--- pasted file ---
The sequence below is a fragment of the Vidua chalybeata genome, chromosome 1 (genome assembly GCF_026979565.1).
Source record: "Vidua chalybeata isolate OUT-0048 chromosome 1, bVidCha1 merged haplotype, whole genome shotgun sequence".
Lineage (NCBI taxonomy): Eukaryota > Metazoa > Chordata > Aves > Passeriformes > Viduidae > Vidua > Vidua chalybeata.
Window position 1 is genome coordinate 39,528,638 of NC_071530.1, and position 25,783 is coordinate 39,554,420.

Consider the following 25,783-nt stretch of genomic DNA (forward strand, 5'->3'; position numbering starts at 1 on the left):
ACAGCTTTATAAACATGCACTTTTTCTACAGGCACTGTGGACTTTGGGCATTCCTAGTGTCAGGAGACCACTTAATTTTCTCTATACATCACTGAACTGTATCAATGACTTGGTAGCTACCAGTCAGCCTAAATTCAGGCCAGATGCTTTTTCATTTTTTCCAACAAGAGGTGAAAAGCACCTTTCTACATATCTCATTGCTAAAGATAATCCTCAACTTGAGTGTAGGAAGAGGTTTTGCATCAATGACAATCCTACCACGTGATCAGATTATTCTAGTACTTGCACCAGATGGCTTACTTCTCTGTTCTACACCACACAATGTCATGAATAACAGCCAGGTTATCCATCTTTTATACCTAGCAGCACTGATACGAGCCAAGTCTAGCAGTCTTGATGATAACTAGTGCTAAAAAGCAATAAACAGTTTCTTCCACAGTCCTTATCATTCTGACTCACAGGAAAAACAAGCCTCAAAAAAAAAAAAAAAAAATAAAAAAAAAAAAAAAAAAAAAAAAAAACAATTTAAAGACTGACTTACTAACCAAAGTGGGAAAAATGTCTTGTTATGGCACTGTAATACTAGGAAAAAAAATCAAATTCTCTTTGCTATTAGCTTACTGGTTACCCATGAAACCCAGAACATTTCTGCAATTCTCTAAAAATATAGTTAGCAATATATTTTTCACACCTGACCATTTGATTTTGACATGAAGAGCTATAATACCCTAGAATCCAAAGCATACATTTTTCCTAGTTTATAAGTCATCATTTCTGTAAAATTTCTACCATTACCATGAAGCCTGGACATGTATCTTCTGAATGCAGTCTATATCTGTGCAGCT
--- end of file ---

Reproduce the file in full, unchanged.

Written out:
The sequence below is a fragment of the Vidua chalybeata genome, chromosome 1 (genome assembly GCF_026979565.1).
Source record: "Vidua chalybeata isolate OUT-0048 chromosome 1, bVidCha1 merged haplotype, whole genome shotgun sequence".
Lineage (NCBI taxonomy): Eukaryota > Metazoa > Chordata > Aves > Passeriformes > Viduidae > Vidua > Vidua chalybeata.
Window position 1 is genome coordinate 39,528,638 of NC_071530.1, and position 25,783 is coordinate 39,554,420.

Consider the following 25,783-nt stretch of genomic DNA (forward strand, 5'->3'; position numbering starts at 1 on the left):
ACAGCTTTATAAACATGCACTTTTTCTACAGGCACTGTGGACTTTGGGCATTCCTAGTGTCAGGAGACCACTTAATTTTCTCTATACATCACTGAACTGTATCAATGACTTGGTAGCTACCAGTCAGCCTAAATTCAGGCCAGATGCTTTTTCATTTTTTCCAACAAGAGGTGAAAAGCACCTTTCTACATATCTCATTGCTAAAGATAATCCTCAACTTGAGTGTAGGAAGAGGTTTTGCATCAATGACAATCCTACCACGTGATCAGATTATTCTAGTACTTGCACCAGATGGCTTACTTCTCTGTTCTACACCACACAATGTCATGAATAACAGCCAGGTTATCCATCTTTTATACCTAGCAGCACTGATACGAGCCAAGTCTAGCAGTCTTGATGATAACTAGTGCTAAAAAGCAATAAACAGTTTCTTCCACAGTCCTTATCATTCTGACTCACAGGAAAAACAAGCCTCAAAAAAAAAAAAAAAAAATAAAAAAAAAAAAAAAAAAAAAAAAAAACAATTTAAAGACTGACTTACTAACCAAAGTGGGAAAAATGTCTTGTTATGGCACTGTAATACTAGGAAAAAAAATCAAATTCTCTTTGCTATTAGCTTACTGGTTACCCATGAAACCCAGAACATTTCTGCAATTCTCTAAAAATATAGTTAGCAATATATTTTTCACACCTGACCATTTGATTTTGACATGAAGAGCTATAATACCCTAGAATCCAAAGCATACATTTTTCCTAGTTTATAAGTCATCATTTCTGTAAAATTTCTACCATTACCATGAAGCCTGGACATGTATCTTCTGAATGCAGTCTATATCTGTGCAGCT